US8265605Feb 6, 2008Sep 11, 2012Numerex Corp.Service escrowed transportable wireless event reporting system
US8269618Jan 6, 2011Sep 18, 2012Numerex Corp.Method and system for remotely monitoring the location of a vehicle
US8295450Nov 7, 2008Oct 23, 2012Wireless Science, LlcWireless messaging system
US8331960Jun 8, 2011Dec 11, 2012Critical Alert Systems LlcSystems and methods for communicating with a paging network operations center through wireless cellular devices
US8355702May 17, 2011Jan 15, 2013Wireless Science, LlcSystem and method for delivering information to a transmitting and receiving device
US8374585May 17, 2011Feb 12, 2013Wireless Science, LlcSystem and method for delivering information to a transmitting and receiving device
US8483748Sep 16, 2011Jul 9, 2013Numerex Corp.Digital upgrade system and method
US8484070Jun 7, 2012Jul 9, 2013Numerex Corp.Method and system for managing vending operations based on wireless data
US8498387Aug 15, 2011Jul 30, 2013Wireless Science, LlcWireless messaging systems and methods
US8543097Aug 7, 2012Sep 24, 2013Numerex Corp.Service escrowed transportable wireless event reporting system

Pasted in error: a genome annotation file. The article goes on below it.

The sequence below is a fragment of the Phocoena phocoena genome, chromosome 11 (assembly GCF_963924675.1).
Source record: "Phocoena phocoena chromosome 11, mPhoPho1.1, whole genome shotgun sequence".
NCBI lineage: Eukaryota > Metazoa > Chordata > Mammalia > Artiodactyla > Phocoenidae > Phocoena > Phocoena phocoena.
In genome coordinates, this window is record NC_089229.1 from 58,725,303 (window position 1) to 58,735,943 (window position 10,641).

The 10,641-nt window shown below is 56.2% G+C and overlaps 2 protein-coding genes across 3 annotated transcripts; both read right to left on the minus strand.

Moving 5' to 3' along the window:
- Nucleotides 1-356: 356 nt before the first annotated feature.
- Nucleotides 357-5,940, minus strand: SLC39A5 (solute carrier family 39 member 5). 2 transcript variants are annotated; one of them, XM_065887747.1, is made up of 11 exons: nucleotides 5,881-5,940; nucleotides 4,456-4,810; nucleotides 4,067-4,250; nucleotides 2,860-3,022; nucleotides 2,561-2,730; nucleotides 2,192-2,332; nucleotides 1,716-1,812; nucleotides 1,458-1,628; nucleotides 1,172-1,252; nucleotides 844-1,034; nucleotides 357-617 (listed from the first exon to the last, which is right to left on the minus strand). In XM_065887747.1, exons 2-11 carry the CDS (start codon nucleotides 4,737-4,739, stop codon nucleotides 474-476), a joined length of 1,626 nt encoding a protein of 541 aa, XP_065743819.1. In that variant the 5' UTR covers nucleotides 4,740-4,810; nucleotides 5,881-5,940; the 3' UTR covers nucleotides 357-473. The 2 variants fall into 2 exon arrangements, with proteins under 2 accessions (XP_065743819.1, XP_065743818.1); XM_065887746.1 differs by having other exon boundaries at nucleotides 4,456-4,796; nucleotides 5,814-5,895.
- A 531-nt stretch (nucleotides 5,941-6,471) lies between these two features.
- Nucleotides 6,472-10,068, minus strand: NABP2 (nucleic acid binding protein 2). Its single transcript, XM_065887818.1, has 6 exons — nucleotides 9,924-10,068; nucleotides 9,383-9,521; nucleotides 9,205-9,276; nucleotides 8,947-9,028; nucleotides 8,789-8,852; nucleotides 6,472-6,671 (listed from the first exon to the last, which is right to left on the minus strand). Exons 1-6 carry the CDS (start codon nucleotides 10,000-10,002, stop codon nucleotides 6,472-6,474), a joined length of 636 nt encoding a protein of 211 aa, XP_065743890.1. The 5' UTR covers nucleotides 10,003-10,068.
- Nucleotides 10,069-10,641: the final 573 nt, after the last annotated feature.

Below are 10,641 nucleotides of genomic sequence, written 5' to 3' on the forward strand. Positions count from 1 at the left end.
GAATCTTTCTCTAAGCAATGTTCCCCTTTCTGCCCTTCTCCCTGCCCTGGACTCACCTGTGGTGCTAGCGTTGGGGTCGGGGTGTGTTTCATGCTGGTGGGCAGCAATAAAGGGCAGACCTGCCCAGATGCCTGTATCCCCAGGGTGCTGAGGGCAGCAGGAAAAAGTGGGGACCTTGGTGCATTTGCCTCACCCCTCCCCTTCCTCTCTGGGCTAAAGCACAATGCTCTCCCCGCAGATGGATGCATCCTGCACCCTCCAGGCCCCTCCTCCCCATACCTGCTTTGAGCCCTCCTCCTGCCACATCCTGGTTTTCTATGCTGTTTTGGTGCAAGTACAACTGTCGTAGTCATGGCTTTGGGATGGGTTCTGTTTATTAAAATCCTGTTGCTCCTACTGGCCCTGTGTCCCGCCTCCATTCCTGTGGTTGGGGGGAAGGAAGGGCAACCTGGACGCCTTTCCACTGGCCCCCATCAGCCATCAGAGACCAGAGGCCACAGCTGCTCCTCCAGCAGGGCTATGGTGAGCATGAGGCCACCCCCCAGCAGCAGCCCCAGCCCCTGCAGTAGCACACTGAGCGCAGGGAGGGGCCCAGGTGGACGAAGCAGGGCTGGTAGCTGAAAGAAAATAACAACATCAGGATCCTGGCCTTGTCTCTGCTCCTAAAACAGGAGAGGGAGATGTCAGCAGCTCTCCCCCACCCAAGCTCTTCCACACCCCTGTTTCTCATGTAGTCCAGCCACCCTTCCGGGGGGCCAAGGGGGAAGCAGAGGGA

US8543146Sep 28, 2011Sep 24, 2013Cellemetry, LlcMethod and system for efficiently routing messages
US8547212Jul 30, 2012Oct 1, 2013Numerex CorporationMethod and system for interacting with a vehicle over a mobile radiotelephone network
US8560006Feb 11, 2013Oct 15, 2013Wireless Science, LlcSystem and method for delivering information to a transmitting and receiving device
US8629758Jan 4, 2011Jan 14, 2014Critical Alert Systems, LLCSystem and method for transmitting messages received from a paging network on a paging device to electronic devices
CN1073786C *Mar 17, 1995Oct 24, 2001株式会社东芝Radio communication apparatus
EP0697797A2Aug 2, 1995Feb 21, 1996AT&T Corp.Integrated communication system
EP0784411A2Jan 10, 1997Jul 16, 1997AT&T Corp.Pager-controlled wireless radiotelephone